Academy Awards Spotlight Will Be on a Racial Protest

Academy Awards Spotlight Will Be on a Racial Protest

Academy Awards

Academy Awards

ABC will air the 88th Academy Awards on Sunday, Feb. 28, 2016, and its ceremony will begin broadcasting at 5:30 p.m. PST. Comedian Chris Rock will be hosting tonight, but this year, Hollywood will be hosting a different type of gathering in honor of the event. The Academy Awards and its spotlights will be on a racial protest blocks away from the prestigious Dolby Theatre in Hollywood.

Reverand and civil rights activist, Al Sharpton, is from Brooklyn, N.Y., but his intentions of traveling to Los Angeles, Calif. could have press bypass the Academy Awards. He and numerous civil rights organizations will gather at the Hollywood High School on Sunset Boulevard and Highland Ave. The high school is less than one mile away from the red carpets, which will be bombarded by media in front of the Dolby Theatre. The protest will take place during the duration of the Academy Awards.

The protest will be held due to the lack of miscegenation in the entertainment industry, but specifically the lack of nonwhite nominees in this year’s Oscars. This issue has caused numerous demonstrations worldwide, and these rallies introduced the national hashtag: #OscarsSoWhite. Last year, the awards nominee list lacked diversity as the majority of them were all Caucasian. This will be the second year in a row that there has been a diversity issue concerning the Academy Awards.

Prior to the protest, Rev. Sharpton hosted a few gatherings. He visited the First AME Church of Los Angeles to deliver a sermon.  The church is the oldest African-American church in Los Angeles. His sermon emphasized the issue on diversity in entertainment.

Following the service, Rev. Sharpton held a news conference next to the late Hattie McDaniel’s former home. McDaniel’s played as Mammy in Gone with the Wind (1939) and was awarded an Oscar. She was the first African-American actress to win an Academy Award 75 years ago.

Rev. Sharpton is not the only prominent name that has advocated the boycott of the Academy Awards. According to NBC Southern California, Jada Pinkett Smith, who is married to actor Will Smith and is an actress herself, stated on social media that she would boycott the Academy Awards. Her husband was neglected by the awards for his role in the 2015 drama Concussion. Director Spike Lee also shared his negative opinions about this year’s nominees lacking diversity. With other Hollywood icons noticing the nationwide boycott, the Academy Awards spotlight will be pointed at the #OscarsSoWhite racial protest.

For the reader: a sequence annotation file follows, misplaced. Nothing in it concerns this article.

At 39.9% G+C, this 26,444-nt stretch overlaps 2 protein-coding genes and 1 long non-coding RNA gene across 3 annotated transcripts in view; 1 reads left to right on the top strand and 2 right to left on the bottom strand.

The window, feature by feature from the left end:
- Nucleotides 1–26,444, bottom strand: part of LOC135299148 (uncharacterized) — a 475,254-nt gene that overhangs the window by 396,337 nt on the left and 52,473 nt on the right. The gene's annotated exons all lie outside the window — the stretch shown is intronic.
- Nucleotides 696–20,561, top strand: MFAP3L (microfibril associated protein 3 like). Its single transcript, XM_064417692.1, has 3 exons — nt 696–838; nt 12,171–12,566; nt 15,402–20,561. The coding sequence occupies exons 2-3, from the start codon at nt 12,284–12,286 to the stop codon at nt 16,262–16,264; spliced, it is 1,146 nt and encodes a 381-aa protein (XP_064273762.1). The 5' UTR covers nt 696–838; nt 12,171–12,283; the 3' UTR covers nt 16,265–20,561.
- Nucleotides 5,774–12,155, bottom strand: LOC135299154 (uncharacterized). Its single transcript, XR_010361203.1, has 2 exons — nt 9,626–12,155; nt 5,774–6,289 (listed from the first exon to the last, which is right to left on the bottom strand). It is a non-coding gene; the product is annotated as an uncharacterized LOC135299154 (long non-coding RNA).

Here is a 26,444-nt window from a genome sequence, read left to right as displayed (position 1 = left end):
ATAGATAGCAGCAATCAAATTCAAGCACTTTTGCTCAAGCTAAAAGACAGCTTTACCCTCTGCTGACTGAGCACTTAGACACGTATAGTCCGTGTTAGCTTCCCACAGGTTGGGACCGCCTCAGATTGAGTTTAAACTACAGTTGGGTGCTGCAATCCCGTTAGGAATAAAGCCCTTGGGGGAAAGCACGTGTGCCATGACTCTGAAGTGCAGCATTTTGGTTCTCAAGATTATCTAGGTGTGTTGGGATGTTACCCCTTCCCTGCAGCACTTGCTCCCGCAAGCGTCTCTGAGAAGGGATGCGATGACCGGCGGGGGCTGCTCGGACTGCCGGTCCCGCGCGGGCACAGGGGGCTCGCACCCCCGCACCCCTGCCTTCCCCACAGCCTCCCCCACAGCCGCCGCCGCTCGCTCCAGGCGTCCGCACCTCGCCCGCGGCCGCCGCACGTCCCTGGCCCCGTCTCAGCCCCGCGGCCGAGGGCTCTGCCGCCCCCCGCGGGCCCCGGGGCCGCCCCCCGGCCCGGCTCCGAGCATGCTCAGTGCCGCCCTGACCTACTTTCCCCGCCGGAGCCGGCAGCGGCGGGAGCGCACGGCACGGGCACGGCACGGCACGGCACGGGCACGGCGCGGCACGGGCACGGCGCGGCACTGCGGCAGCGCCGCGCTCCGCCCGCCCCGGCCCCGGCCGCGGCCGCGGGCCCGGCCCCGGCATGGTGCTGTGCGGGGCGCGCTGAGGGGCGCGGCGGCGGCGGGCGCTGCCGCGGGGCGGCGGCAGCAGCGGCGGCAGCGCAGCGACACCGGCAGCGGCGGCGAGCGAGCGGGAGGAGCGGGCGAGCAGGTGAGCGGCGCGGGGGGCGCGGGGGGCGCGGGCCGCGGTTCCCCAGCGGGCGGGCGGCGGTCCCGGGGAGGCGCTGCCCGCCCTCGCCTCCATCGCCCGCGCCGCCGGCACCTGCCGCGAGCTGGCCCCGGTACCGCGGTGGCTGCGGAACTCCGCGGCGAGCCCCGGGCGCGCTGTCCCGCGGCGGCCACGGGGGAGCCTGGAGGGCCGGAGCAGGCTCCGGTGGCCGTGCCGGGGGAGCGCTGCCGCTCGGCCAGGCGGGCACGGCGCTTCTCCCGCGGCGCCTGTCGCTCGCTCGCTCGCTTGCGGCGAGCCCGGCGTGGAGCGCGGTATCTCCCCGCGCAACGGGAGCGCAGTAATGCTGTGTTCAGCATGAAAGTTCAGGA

Rev. Sharpton led a memorial in June 2009 to honor the late Michael Jackson. The memorial was held at the Apollo Theater in New York City, N.Y. Recently, Rev. Sharpton appeared and led rallies in relation to Florida’s Trayvon Martin case in 2012. Rev. Sharpton was known for his peaceful approach during the climax of this worldwide controversy to promote justice to the young, unarmed teen who was shot to death.

The Academy Awards president, Cheryl Boone, has been aware of the severity of nationwide concerns regarding diversity. While the nominees are out of her control, she did make an effort to provide changes. In January, Boone constructed changes in the voting membership process. Currently, there are 6,261 voting members. Approximately 91 percent of those voters being white and 76 percent being male. The goal was to double the women and ethnic diversity of the Academy’s Board of Governors by 2020.

Rock, who is African American, will have all eyes on him in the midst of the #OscarsSoWhite controversy. The Academy Awards spotlight will be on the racial protest, but chances are, many viewers will closely listen for any references made by the other presenters or the winners.

Opinion by Tricia Manalansan

Los Angeles Times: Academy Awards: #OscarsSoWhite protests planned nationally; Al Sharpton in L.A.
NBC Southern California: Rev. Al Sharpton to Hold #OscarsSoWhite Protest Ahead of Academy Awards
Washington Post: Oscars 2016: Complete guide to the 88th Academy Awards; full list of nominees
Image Courtesy of David Torcivia’s Flickr Page – Creative Commons License